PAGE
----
Heidelberg installations get 3 new 'smart' pedestrian gates
June 17, 2009
- A new automated "smart gate" that uses a CAC, or Common-Access Card, is up and running on Patton Barracks
HEIDELBERG, Germany -- Good news: If you've been taking the streetcar to Heidelberg's Patton Barracks, your days of having to hike all the way around the installation to get on post are over.
A new automated "smart gate" that uses your CAC, or Common-Access Card, is up and running on the Kirchheimerweg side of Patton Barracks. In the next two weeks, similar gates will start operation near the shoppette at Mark Twain Village and on Nachrichten Kaserne.
This new gate is a boon to pedestrians who want to enter Patton Barracks through what used to be the post's main gate. Post-9/11 security measures forced its closing and the former back gate has been the only entry point.
The gate itself is a two-door metal booth meant to allow one CAC-carrying person at a time to enter using a fully automated system. With manual assistance from the guard force, adults with small children, pushing prams or carrying heavy objects may also use it.
<b>Coming through alone</b>
"First, read the instructions," said George RodrAfAguez of the Directorate of Emergency Services, who oversees the gate's contract. The gate isn't something you can just rush through, so, to avoid frustration, make sure to follow the instructions posted at the entrance.
For starters, make sure nobody else is using the booth.
When it's free, swipe your CAC through the reader and wait for the green light to open the door and enter.
Let the door close behind you. You can't proceed if it's left open.
Then, gently place the tip of your right index finger on the fingerprint reader. Once it's confirmed your identity, the other door will open, letting you on post.
<b>Coming in with small children or heavy objects</b>
If you try to come in with small children, pushing a pram, carrying luggage or a heavy pack, sensors will detect this and block automatic entry, but you can still be admitted by communicating with guards using the intercom.
First, while outside, press the intercom button, labeled "Call," there and talk to the guard, explaining that you need to admit members of your family or that you're burdened with heavy items.
Then, swipe the CAC, open the door and enter.
Inside, don't use the fingerprint reader. Use the intercom there to call the guard again. He or she will then let you on post.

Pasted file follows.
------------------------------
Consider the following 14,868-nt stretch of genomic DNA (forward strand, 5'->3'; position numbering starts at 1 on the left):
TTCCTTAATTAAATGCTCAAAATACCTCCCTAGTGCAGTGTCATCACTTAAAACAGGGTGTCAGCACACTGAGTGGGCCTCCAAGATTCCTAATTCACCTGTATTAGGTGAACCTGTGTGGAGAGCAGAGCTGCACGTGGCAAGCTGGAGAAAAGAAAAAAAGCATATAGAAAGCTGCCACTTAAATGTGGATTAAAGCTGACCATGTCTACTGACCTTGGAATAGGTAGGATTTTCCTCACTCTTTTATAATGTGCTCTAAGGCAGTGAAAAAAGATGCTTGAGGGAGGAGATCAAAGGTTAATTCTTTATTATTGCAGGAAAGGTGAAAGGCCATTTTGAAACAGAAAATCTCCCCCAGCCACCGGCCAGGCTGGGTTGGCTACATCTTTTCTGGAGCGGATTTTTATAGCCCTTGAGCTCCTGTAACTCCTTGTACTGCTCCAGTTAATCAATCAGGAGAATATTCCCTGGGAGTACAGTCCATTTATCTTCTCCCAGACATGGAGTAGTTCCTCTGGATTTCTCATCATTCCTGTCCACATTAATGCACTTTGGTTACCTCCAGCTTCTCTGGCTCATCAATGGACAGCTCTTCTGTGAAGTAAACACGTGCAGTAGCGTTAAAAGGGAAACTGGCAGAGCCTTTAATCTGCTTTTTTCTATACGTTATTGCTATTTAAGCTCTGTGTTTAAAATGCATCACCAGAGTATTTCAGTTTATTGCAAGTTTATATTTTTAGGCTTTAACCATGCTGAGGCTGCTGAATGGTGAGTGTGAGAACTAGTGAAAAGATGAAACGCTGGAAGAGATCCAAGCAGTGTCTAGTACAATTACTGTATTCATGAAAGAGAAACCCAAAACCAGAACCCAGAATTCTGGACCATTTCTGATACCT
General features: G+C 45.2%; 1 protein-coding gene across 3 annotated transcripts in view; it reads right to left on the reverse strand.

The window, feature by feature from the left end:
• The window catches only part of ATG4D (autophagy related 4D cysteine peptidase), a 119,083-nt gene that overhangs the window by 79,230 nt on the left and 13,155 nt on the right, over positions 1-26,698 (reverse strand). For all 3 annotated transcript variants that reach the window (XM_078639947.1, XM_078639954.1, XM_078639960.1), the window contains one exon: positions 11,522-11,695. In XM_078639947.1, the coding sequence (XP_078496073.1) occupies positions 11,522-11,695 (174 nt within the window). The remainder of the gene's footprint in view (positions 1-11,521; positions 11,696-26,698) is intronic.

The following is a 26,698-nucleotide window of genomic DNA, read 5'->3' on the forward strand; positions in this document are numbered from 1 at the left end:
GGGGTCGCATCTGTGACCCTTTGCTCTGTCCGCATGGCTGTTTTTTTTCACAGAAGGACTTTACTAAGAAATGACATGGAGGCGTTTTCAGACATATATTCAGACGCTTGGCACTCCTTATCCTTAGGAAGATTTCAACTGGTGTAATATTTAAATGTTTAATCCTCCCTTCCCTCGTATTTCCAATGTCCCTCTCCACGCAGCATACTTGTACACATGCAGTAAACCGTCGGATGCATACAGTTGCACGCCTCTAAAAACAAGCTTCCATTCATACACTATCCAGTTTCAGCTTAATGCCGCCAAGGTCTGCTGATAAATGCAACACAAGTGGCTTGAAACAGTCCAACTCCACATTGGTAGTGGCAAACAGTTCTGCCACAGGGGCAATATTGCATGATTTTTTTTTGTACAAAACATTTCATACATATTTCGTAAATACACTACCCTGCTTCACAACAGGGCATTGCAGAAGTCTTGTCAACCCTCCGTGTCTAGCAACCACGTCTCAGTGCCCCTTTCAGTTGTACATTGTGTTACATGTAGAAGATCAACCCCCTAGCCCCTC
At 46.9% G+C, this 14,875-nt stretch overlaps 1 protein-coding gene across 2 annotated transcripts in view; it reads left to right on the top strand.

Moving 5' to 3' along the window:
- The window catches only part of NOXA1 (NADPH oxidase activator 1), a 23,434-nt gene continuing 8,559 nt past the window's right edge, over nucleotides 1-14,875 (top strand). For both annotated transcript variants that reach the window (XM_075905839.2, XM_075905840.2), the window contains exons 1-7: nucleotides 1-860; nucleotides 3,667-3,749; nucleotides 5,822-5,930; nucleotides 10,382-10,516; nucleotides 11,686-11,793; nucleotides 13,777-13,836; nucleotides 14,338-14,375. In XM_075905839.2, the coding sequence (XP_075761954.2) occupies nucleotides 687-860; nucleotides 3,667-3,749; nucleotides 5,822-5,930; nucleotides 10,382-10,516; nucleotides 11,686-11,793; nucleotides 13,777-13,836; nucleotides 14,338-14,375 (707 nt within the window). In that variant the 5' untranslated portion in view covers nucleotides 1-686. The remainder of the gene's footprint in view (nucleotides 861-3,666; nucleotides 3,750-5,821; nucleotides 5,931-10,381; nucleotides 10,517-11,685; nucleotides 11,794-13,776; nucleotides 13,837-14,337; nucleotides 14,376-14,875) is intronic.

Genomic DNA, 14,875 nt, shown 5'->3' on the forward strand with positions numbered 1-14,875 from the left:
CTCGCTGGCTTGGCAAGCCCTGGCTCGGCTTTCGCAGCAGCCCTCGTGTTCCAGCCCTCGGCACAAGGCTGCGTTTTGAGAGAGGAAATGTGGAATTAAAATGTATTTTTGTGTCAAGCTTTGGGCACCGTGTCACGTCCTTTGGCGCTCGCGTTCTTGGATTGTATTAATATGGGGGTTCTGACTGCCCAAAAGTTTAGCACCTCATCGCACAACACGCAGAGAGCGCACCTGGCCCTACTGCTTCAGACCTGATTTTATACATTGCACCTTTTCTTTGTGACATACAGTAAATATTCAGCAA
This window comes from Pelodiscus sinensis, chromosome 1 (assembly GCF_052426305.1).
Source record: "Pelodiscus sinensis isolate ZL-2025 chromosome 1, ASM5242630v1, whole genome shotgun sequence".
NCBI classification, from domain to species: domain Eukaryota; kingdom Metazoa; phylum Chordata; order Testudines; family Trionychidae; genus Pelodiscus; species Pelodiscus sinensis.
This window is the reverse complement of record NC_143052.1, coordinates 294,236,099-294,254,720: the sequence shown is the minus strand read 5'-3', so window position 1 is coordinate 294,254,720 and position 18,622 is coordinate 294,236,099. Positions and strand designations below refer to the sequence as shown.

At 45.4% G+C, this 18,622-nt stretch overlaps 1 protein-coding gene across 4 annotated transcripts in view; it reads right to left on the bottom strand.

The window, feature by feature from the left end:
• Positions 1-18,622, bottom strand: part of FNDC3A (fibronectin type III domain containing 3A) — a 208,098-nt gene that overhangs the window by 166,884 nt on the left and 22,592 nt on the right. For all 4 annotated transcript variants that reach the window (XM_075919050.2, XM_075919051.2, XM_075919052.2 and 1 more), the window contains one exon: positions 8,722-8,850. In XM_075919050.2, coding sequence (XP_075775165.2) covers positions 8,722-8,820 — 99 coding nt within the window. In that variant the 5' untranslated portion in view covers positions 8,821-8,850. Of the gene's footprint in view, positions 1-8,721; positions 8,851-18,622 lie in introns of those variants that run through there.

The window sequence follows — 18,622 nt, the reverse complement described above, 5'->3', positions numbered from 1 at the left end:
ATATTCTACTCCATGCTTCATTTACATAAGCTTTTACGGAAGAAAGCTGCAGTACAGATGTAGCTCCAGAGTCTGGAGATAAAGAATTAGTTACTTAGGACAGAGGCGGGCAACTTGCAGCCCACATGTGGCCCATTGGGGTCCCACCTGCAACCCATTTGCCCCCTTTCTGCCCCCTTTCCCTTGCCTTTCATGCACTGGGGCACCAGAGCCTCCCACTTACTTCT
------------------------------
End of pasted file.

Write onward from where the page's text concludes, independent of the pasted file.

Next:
For unencumbered individuals exiting that side of Patton Barracks, the simplest way is to use the old one-way turnstile next to the gate. But, if you have small children with you, a baby buggy, etc., you can use the smart gate. It will allow 3-4 people to leave at a time.
The "ready" light isn't on - Sorry, but the gate is not in operation. You'll need to walk around to the main gate.
The "wait/busy" light is on - The gate can handle one admission at a time, so you'll need to wait until it's free.
The CAC reader doesn't recognize your card after three tries - Is your card registered in Installation Access Control System, or IACS' If not, you need to get it registered. If the card is damaged, you may have to get it replaced.
You got in, put your finger on the print reader, but can't gain admission - Watch the small screen next to the reader for instructions.
"The most common problem is people mashing their finger down hard," RodrAfAguez said.
Leave it in place but ease up. If that doesn't help, "you can try wiggling it around a little, or use your left index finger."
Another possibility may be that the system is unable to match your print because of a problem with the print info stored on the CAC. In that case, the only fix is a trip back to the ID card office.
Still no go' - Talk to the guard on the intercom. In fact, if there's any problem or complication at any step in the process, press the intercom button to get help from the guard force.
Don't hit the emergency button - "People get frustrated, and the first thing they want to do is hit the panic button," RodrAfAguez said.
It's easy to see why, because it's a large red knob right above the print reader, but it's not the smart way to go.
It sets off an alarm but doesn't permit you to talk to the guards. RodrAfAguez advises users to use the intercom button labeled "Call," just to the left of the fingerprint reader, to get any problems resolved.
<b>Why smart gates'</b>
With today's increased security requirements, installation gates must be secured, but guards are expensive. According to RodrAfAguez, posting one guard for 24 hours for a year costs the Army about $190,000.
A third-generation smart gate like the new one on Patton Barracks has an initial cost of about Ac'A!30,000 plus relatively minor maintenance and operation costs.
Similar gates are already in operation the Kaiserslautern and Mannheim communities.
<b>What can't the smart gates do'</b>
If you've misplaced your CAC, if it's not registered in IACS, or if you need to sign someone in who doesn't have one, you must go to the normal manned gates to seek admission.
<b>Can I bring my bicycle in'</b>
No. RodrAfAguez advises you to just ride around to the regular gate.